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Conference Paper
Kwiatkowska, M..  2016.  Advances and challenges of quantitative verification and synthesis for cyber-physical systems. 2016 Science of Security for Cyber-Physical Systems Workshop (SOSCYPS). :1–5.

We are witnessing a huge growth of cyber-physical systems, which are autonomous, mobile, endowed with sensing, controlled by software, and often wirelessly connected and Internet-enabled. They include factory automation systems, robotic assistants, self-driving cars, and wearable and implantable devices. Since they are increasingly often used in safety- or business-critical contexts, to mention invasive treatment or biometric authentication, there is an urgent need for modelling and verification technologies to support the design process, and hence improve the reliability and reduce production costs. This paper gives an overview of quantitative verification and synthesis techniques developed for cyber-physical systems, summarising recent achievements and future challenges in this important field.

Han, Yujuan, Lu, Wenlian, Xu, Shouhuai.  2014.  Characterizing the Power of Moving Target Defense via Cyber Epidemic Dynamics. Proceedings of the 2014 Symposium and Bootcamp on the Science of Security. :10:1–10:12.

Moving Target Defense (MTD) can enhance the resilience of cyber systems against attacks. Although there have been many MTD techniques, there is no systematic understanding and quantitative characterization of the power of MTD. In this paper, we propose to use a cyber epidemic dynamics approach to characterize the power of MTD. We define and investigate two complementary measures that are applicable when the defender aims to deploy MTD to achieve a certain security goal. One measure emphasizes the maximum portion of time during which the system can afford to stay in an undesired configuration (or posture), without considering the cost of deploying MTD. The other measure emphasizes the minimum cost of deploying MTD, while accommodating that the system has to stay in an undesired configuration (or posture) for a given portion of time. Our analytic studies lead to algorithms for optimally deploying MTD.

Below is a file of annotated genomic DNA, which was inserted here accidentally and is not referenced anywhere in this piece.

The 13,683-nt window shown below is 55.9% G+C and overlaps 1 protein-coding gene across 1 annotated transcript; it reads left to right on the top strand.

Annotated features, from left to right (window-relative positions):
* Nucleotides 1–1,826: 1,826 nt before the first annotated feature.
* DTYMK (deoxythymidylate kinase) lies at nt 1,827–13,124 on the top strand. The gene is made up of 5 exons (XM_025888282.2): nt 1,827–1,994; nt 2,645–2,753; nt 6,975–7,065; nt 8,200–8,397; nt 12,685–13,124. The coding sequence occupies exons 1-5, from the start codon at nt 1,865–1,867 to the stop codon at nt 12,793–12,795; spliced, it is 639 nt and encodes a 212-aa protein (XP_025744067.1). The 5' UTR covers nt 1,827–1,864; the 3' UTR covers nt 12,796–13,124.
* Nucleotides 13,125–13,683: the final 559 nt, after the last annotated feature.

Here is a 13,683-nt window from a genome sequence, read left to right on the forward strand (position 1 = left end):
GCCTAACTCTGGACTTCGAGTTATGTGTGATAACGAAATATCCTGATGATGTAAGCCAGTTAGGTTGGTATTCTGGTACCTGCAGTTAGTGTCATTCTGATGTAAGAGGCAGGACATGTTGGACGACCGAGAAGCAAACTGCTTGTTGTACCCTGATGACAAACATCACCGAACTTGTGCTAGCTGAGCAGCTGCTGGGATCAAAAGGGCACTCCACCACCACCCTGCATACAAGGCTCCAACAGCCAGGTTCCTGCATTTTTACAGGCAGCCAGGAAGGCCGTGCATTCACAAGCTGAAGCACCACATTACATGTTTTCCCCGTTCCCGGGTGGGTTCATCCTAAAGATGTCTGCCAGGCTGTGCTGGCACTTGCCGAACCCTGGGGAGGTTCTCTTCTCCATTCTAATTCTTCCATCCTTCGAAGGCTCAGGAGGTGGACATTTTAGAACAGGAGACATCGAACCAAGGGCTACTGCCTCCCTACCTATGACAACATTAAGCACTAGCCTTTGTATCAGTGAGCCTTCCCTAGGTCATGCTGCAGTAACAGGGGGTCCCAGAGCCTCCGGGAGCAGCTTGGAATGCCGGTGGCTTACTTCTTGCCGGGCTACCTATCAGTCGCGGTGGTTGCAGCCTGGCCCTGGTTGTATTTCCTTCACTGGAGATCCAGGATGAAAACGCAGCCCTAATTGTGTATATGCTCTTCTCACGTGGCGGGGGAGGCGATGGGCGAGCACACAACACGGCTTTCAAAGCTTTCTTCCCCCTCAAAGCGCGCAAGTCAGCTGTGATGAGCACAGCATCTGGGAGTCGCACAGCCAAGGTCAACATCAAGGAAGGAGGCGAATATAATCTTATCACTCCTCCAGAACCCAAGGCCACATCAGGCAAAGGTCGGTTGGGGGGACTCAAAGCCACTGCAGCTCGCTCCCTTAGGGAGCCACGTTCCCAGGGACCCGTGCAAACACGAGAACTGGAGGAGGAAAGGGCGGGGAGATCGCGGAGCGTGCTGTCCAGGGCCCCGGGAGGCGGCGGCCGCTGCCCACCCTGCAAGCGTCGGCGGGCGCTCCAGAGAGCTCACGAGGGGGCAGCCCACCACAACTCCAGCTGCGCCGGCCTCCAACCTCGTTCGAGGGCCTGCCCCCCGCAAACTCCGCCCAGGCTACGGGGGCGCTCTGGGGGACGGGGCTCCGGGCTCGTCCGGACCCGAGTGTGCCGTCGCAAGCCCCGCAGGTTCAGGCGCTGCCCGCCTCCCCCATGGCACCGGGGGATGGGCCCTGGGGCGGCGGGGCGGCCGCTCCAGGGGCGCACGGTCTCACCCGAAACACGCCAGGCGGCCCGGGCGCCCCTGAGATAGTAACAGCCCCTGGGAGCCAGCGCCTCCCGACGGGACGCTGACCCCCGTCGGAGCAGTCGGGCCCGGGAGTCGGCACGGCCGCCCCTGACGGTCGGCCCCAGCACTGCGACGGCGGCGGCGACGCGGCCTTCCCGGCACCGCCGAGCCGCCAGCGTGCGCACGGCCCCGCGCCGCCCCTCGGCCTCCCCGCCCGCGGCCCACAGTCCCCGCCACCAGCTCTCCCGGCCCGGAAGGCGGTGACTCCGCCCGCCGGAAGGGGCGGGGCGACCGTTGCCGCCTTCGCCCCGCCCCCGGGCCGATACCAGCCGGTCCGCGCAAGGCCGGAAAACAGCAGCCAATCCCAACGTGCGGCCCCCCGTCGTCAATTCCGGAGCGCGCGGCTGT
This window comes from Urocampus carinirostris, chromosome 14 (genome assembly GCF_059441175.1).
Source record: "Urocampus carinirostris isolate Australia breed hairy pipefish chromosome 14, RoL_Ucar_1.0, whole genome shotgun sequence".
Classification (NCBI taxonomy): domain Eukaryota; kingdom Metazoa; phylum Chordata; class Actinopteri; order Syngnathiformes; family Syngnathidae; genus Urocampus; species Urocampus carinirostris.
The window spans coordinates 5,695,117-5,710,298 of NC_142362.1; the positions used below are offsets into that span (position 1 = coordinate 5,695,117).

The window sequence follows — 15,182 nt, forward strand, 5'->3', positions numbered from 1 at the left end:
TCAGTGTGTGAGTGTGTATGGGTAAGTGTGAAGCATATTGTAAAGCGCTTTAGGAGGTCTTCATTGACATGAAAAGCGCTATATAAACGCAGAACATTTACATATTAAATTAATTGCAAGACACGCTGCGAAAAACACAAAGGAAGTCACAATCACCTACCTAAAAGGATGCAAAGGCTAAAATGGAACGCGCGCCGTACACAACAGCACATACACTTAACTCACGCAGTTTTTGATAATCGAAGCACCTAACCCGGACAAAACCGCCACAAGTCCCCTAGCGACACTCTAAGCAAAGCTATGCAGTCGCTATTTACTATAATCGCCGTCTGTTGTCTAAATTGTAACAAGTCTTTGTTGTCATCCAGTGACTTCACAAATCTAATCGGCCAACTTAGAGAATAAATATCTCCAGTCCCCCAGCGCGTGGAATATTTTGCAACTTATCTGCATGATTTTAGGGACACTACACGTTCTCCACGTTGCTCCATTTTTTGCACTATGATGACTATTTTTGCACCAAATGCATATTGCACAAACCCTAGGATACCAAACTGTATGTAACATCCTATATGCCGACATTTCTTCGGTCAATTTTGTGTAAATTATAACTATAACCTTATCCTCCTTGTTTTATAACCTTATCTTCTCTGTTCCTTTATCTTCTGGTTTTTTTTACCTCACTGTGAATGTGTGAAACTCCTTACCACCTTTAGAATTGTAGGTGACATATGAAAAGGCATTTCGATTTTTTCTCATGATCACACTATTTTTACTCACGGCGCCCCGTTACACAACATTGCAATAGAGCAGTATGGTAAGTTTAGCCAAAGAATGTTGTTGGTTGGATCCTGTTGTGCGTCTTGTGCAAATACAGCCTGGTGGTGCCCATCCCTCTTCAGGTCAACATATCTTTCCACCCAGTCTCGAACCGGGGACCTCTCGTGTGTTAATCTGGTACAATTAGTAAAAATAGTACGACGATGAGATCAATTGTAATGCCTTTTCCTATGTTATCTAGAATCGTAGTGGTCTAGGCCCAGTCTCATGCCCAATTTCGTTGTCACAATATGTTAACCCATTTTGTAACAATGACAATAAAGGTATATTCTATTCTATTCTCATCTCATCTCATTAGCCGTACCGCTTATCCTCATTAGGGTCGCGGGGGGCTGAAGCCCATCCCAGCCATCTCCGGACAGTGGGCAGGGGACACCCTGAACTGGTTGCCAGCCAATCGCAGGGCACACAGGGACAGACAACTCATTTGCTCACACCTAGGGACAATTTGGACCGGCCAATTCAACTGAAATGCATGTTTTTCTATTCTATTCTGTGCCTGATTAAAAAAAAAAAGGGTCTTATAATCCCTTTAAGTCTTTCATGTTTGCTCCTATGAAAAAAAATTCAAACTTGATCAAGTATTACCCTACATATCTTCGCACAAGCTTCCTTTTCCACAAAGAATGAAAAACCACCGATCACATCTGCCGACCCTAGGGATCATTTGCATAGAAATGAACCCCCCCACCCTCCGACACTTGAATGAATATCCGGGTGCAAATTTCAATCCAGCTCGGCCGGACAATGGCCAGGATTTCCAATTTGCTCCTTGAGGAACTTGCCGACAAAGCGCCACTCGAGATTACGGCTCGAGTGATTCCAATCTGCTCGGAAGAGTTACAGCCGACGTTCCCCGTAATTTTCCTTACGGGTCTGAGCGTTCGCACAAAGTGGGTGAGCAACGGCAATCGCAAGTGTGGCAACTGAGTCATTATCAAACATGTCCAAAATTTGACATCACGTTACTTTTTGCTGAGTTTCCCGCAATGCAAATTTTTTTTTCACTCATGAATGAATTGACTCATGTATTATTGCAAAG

Abate, Alessandro.  2017.  Formal Verification of Complex Systems: Model-Based and Data-Driven Methods. Proceedings of the 15th ACM-IEEE International Conference on Formal Methods and Models for System Design. :91–93.